Nevada County Free Range Beef for fresh, local flavor

THE GRASS-FED BEEF MARKET IS BOOMiING, thanks to studies that show it is better for consumers and the environment than its grain-fed counterpart.

Though it still amounts to about 1 percent of the nation’s annual supply—or about $1 billion—grass-fed beef has grown to 1,200 U.S. ranchers from less than 50 originally, according to grazing experts.

Nevada County Free Range Beef in the Sierra Foothills is one of them. Founded five years ago by longtime ranger Jim Gates, the business now has grown to 120 Shorthorn, Red Angus and White Park mother cows, up from 12 when he started.

They roam on more than 30 separate parcels of land comprising 2,230 acres in the county near Rough and Ready—a fitting location for Jim, who is a modern-day cowboy.

“Cows are essentially recycled grass,” says Gates. The cows range freely over the green pastures, about ten acres per cow or calf pair.

Grass is all they eat—no hormones or antibiotics. Their grass is pesticide free, and they are not confined, except for the fencing at the perimeter of the ranch land. “The Highway Patrol takes a dim view of cows on a country road,” Gates jokes.

Gates’ family came to Nevada County by wagon train in 1871. Jim has been ranching all his life.
He’s also well educated, with an agriculture degree from UC Davis. The practical experience, coupled with his education, helps Gates manage the cows and pastureland—AKA, herbivory and horticulture.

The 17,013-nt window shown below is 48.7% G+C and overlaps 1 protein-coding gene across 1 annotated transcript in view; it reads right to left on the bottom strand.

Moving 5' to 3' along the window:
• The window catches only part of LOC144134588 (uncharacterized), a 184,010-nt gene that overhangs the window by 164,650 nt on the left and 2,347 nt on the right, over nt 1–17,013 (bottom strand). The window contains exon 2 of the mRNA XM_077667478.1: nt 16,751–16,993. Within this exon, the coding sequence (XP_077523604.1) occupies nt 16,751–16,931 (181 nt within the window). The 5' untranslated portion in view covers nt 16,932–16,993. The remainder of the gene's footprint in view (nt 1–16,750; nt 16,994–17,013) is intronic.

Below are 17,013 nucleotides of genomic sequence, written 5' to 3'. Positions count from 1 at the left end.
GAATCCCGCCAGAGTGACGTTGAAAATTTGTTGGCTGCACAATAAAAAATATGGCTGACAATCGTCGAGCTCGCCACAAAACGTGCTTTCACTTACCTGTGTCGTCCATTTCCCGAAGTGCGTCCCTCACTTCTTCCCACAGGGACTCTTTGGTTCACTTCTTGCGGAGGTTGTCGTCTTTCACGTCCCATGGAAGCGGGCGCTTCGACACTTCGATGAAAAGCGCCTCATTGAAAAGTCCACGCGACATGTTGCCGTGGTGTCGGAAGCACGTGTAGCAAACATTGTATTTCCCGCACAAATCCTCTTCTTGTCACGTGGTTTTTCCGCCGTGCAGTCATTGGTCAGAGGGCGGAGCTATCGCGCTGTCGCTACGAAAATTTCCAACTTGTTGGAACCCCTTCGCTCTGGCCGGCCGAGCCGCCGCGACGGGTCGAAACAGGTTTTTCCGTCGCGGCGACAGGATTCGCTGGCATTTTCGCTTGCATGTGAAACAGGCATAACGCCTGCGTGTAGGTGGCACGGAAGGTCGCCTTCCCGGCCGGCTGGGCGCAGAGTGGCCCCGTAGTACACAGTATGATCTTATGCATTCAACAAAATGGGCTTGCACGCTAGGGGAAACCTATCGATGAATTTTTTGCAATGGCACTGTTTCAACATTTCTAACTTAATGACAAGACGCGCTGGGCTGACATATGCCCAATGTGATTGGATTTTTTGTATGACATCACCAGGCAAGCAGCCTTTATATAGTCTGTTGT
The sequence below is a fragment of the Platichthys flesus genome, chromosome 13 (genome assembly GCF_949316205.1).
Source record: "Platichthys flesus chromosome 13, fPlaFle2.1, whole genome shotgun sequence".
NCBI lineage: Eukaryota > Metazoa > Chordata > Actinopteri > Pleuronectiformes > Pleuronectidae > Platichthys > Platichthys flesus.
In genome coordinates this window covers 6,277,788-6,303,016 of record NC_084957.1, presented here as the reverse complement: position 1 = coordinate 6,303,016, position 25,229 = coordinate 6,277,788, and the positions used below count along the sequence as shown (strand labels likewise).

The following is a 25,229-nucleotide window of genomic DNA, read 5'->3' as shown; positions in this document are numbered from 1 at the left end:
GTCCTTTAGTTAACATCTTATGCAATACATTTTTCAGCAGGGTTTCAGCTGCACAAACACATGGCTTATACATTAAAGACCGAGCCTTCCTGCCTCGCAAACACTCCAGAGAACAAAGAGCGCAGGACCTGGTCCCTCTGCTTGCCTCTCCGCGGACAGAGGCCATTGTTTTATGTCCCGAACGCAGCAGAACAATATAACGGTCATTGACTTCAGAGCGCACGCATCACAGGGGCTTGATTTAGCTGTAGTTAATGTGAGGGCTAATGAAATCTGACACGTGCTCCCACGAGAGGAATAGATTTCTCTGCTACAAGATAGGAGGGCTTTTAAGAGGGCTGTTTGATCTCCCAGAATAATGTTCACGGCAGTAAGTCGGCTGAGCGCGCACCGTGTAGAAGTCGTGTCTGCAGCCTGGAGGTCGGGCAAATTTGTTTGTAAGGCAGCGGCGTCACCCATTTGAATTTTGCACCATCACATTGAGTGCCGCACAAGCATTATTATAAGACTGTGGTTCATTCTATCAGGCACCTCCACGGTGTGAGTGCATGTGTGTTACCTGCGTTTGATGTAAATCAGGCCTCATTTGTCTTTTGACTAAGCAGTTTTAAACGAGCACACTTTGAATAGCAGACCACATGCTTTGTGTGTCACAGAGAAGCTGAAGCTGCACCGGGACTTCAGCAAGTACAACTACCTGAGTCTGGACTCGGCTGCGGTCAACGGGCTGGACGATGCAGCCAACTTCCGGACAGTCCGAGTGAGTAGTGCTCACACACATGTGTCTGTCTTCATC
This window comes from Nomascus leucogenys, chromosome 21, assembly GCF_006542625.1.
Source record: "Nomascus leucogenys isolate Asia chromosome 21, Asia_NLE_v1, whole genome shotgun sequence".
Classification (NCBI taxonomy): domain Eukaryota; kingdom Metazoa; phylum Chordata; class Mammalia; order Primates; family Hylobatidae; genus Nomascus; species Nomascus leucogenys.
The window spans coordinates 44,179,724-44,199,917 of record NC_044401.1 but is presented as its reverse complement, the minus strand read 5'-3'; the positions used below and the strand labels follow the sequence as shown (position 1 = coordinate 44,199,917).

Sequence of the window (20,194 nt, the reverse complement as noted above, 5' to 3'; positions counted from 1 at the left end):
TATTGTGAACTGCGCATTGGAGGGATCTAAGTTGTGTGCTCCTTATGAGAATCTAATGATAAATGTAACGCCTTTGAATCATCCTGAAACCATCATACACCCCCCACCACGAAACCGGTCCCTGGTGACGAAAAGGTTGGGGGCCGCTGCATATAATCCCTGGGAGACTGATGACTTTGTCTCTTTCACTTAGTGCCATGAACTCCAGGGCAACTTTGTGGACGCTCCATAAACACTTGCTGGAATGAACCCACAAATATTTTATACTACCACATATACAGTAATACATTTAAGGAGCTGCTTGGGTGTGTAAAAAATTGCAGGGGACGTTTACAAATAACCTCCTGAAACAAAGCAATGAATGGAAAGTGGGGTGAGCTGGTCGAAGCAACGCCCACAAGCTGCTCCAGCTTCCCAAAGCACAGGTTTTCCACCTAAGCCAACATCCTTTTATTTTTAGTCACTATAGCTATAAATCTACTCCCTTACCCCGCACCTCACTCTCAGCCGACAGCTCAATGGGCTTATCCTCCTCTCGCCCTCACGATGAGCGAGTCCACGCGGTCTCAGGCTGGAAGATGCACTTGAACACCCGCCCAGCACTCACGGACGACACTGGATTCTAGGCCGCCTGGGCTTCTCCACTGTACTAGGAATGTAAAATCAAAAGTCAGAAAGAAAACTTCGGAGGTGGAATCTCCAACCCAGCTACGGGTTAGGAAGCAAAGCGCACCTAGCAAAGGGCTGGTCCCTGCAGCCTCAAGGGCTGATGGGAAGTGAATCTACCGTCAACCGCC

Grass-fed beef typically is leaner, healthier and more flavorful than its grain-fed counterpart, Gates says. Free-range grazing also is better for the soil and native wildlife habitat. And it more humane to cattle, according to proponents.

Nevada County Free Range Beef is available to customers as “freezer beef,” by the quarter, half or whole. A quarter is about 70 to 90 pounds, filling roughly seven cubic feet of freezer space.

The cost per pound is $6 for quarter, half and whole animal orders. The cuts—ranging from hamburger to roasts and steaks—are wrapped and labeled in convenient sizes, vacuum packed and flash frozen.

The beef is available from April to November. Orders typically would be placed in the winter, at least two months in advance.

Gates’ beef is available year-round at organic grocery stores such as the BriarPatch Market in Grass
Valley. It also is available in the frozen meat department at SPD Markets in Grass Valley and Nevada City, NaturalSelection in Grass Valley and Mother Truckers in Nevada City.

For holiday gifts and through the winter, Nevada County Free Range Beef will sell grass-fed filets. Each filet weighs in at about 3/4 to 1 pound. They are available frozen and two to a package. “I never get tired of them,” as Jim says.

For information about Nevada County Free Range Beef, call 530-273-1025
or email

Grass-fed Beef Cooking Tips:

• Bring grass-fed beef to room temperature before cooking, by thawing in the refrigerator or placing in
water. Don’t microwave to thaw.
• Use tongs, not a fork to turn the beef, so you don’t lose the yummy juices.
• Grass-fed beef cooks 30 percent faster than grain-fed beef, so keep an eye on your steaks, or use a thermometer.
If you want well-done beef, grill more slowly, a bit farther from the flames. Otherwise try it rare to medium. You’ll like the taste.

Source: NCFRB

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